Flashcards in Sexually Transmitted Infections Deck (76):
Risk Factors for STIs
1. Unmarried status
2. Residence in an urban area
3. New sex partner(s)
4. Multiple sexual partners (concurrent)
5. History of a prior STI
6. Illicit drug use
7. Contact with sex workers
8. Young age (15-24 YO)
9. African-American race
10. Admission to correctional facility or juvenile detention center
11. Meeting partners on the internet
Etiology of genital ulcer?
1. Herpes simplex virus (HSV)
2. Treponema pallidum (syphilis)
3. Haemophilus ducreyi (chancroid)
4. Chlamydia trachomatis (lymphogranuloma venereum: LGV)
Noninfectious etiology of gential ulcers?
Fixed drug reactions and trauma
Chancre of Syphilis
are dangrous why?
Its painless so they dont seek care
What is Chancroid: Haemophilus ducreyi caused by?
How are they different from chancre of syphilis?
Fastidious gram neg organism—developing countries STI
Why do you get Lymphogranuloma venereum
What is the pt typically co-infected with?
Certain strains of Chlamydia spread to the lymph nodes
Patient usually co-infected w/ HIV
Also known as “climatic bubo”
Pathology of Behcet’s Disease?
Where do the lesions occur?
How can it be fatal?
What do we need to be carefule about in the history?
Rare immune-mediated small vessel systemic vasculitis
Lesions occur on multiple mucous membranes and eyes
Can involve internal organs and be fatal due to ruptured vascular aneurysms
Its immune mediated so we treat it way differently than an infection
What are the two herpes infections that we talk about?
Causative agents: HSV-1 and HSV-2
Types of HSV Infection
Describe a primary HSV infection?
infection in a patient without antibodies to HSV-1 or HSV-2
Describe a nonprimary HSV infection?
first episode infection due to acquiring genital HSV-1 w/ preexisting antibodies to HSV-2 or vice versa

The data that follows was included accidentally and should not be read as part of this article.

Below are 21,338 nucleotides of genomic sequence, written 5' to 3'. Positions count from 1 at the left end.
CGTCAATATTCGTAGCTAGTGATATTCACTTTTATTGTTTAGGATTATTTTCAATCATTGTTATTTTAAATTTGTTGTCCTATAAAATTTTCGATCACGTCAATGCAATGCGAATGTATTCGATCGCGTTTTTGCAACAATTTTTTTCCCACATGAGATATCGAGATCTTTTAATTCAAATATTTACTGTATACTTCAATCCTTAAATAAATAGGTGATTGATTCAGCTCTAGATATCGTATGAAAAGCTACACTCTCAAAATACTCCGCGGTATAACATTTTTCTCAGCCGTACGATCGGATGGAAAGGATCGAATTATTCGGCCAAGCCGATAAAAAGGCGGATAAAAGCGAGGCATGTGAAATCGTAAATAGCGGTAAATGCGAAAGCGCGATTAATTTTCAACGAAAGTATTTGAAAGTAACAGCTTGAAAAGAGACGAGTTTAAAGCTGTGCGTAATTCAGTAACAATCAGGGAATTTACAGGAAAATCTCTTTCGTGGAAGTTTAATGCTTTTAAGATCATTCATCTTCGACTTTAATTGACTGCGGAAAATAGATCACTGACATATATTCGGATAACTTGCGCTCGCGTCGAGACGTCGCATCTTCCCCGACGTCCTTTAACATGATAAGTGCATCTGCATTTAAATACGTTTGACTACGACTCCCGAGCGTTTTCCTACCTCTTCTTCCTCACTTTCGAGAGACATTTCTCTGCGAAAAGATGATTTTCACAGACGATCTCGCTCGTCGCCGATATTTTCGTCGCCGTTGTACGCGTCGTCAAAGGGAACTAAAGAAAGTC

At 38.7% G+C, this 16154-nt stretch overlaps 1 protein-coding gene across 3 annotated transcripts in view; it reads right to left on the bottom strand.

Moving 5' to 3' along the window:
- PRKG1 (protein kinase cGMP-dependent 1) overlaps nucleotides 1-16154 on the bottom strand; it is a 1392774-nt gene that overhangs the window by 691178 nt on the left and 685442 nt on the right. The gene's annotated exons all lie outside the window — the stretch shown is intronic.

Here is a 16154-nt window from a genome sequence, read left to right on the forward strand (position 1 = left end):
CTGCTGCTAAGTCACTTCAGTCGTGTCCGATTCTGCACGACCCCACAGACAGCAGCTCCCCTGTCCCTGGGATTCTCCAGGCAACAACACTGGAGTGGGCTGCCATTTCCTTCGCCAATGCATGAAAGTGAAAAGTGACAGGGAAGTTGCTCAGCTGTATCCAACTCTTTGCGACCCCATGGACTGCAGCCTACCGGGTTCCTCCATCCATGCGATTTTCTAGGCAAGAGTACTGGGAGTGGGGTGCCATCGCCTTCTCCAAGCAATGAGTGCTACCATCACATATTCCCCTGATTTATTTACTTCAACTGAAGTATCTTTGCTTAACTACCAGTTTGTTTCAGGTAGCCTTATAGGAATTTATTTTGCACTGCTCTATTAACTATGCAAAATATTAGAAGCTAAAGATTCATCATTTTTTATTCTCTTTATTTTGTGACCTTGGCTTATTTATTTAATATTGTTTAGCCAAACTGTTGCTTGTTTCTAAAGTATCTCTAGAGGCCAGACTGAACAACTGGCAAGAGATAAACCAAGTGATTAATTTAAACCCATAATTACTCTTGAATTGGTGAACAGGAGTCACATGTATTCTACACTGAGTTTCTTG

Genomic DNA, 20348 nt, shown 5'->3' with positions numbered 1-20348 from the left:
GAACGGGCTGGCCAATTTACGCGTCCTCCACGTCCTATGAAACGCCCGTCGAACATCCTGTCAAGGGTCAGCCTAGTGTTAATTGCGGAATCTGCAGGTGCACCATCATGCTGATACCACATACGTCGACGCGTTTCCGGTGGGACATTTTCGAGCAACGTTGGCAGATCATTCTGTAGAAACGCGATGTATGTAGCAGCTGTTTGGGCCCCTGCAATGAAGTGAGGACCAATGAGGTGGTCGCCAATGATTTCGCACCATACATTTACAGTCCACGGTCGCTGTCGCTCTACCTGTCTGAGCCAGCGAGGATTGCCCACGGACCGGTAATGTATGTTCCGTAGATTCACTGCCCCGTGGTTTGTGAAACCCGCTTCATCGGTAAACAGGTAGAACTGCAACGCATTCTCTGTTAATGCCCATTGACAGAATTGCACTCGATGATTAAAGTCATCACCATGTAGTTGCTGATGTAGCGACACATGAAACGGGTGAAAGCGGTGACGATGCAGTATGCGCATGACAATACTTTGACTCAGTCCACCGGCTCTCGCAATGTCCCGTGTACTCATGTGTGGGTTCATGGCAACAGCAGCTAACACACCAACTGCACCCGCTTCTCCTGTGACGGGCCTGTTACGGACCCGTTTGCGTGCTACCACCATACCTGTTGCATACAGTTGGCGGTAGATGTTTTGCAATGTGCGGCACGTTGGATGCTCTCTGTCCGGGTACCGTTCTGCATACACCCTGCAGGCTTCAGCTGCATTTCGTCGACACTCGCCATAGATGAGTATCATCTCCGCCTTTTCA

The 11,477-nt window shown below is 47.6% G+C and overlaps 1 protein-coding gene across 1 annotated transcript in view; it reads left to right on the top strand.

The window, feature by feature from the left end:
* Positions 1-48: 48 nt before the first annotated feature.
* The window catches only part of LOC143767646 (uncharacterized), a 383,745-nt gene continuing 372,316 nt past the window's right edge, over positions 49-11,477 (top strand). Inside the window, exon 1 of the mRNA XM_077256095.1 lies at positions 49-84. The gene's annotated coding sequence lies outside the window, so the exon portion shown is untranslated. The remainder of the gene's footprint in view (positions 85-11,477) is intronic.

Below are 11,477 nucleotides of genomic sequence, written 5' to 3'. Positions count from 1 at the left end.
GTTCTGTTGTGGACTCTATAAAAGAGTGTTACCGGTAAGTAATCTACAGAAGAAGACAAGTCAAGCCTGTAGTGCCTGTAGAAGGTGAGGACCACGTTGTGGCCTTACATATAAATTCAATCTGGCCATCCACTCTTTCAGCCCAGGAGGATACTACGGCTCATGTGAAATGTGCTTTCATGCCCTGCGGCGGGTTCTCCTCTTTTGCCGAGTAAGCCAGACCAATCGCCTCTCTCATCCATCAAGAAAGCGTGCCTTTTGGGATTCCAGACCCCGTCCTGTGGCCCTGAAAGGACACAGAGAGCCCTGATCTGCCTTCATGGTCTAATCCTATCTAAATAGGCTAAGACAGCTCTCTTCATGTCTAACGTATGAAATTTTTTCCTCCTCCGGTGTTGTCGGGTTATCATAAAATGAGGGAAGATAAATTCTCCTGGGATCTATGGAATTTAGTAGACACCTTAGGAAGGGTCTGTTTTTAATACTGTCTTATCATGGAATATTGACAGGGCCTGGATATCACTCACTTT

Describe recurrent HSV infection?
reactivation of genital herpes in which the HSV type recovered in the lesion is the same type as the antibodies recovered in the serum
Symptoms of primary infection of HSV?
How do nonprimary symtpoms compare?
How do reccurrent symptoms compare?
What is something that we need to remember even if there is no noticable symptoms?
less symptomatic than the first episode
less severe/shorter duration**
What can dysuria be due to?
Dysuria can be due to acute urinary retention or more rarely to lumbosacral radiculomyelitis
How can HSV be transmitted and how conatgious is it?
What can we do to prevent transmission?
HSV-2 genital ulcer disease has been linked to an increased risk for acquiring what?
Can be transmitted by oral-genital contact
Greater risk of acquiring HSV w/ male source
70% of transmission occurred during periods of asymptomatic shedding
Condom use 50% decline in transmission
HIV-1 infection (break in the skin)
How do we diagnose HSV?
3 lab tests
1 blood draw
How can we tell if theyve had a prior infection?
1. Viral culture: if active lesions present
2. Polymerase chain reaction (PCR): more sensitive
3. Direct fluorescent antibody
1. Type-specific antibody testing of serum
Helps to determine if the patient is at risk of acquisition
Determines if a patient has had evidence of prior infection (if theyve never had lesions)
Can do screening for HSV
What drugs treat HSV?
Whats the most successful time frame for treatment after primary gential HSV?
How does this help?3
Famcilovir (Famvir)—more bioavailable
Valacyclovir (Valtrex)—more bioavailable/BID
should be treated (within 72 hrs)
-decreases duration of symptoms, lesion time and viral shedding
Therapy for recurrent disease of HSV?
Chronic suppressive therapy: expensive and may not be covered by all insurance carriers
Episodic therapy: start at the first sign of prodromal symptoms usually take for 3 days
Most common mode of transmission of HSV in pregnancy?
What can we use to treat it?
What is the best way to prevent transmisison?
When is the only time we do this?
from direct contact of the fetus w/ infected vaginal secretions during delivery
Acyclovir can be used to treat a primary infection
Do if active lesions in birth canal
What so we need to tell the pt about their HSV infection?
Patients need to be educated that they may NOT have acquired the infection recently and that there has not necessarily been infidelity in a monogamous partner
Causative agent for syphillis?
How do we look at it in the lab?
Cannot be cultured
Can be seen with darkfield microscopy
How do we diagnose it?
1. Do titers first
2. Treponemal test (confirm)
Nontreponemal: VDRL, RPR, TRUST/Reported as titers
Treponemal: (reported as “reactive” or “nonreactive”)
Fluorescent treponemal antibody absorption (FTA-ABS)
Microhemagglutination test for antibodies to T. pallidum (MHA-TP)
Treponema pallidum particle agglutination assay (TP-PA)
Trpeonema pallidum enzyme immunoassay (TP-EIA)
Syphilis—Who to Screen
1. Patient w/ suspected disease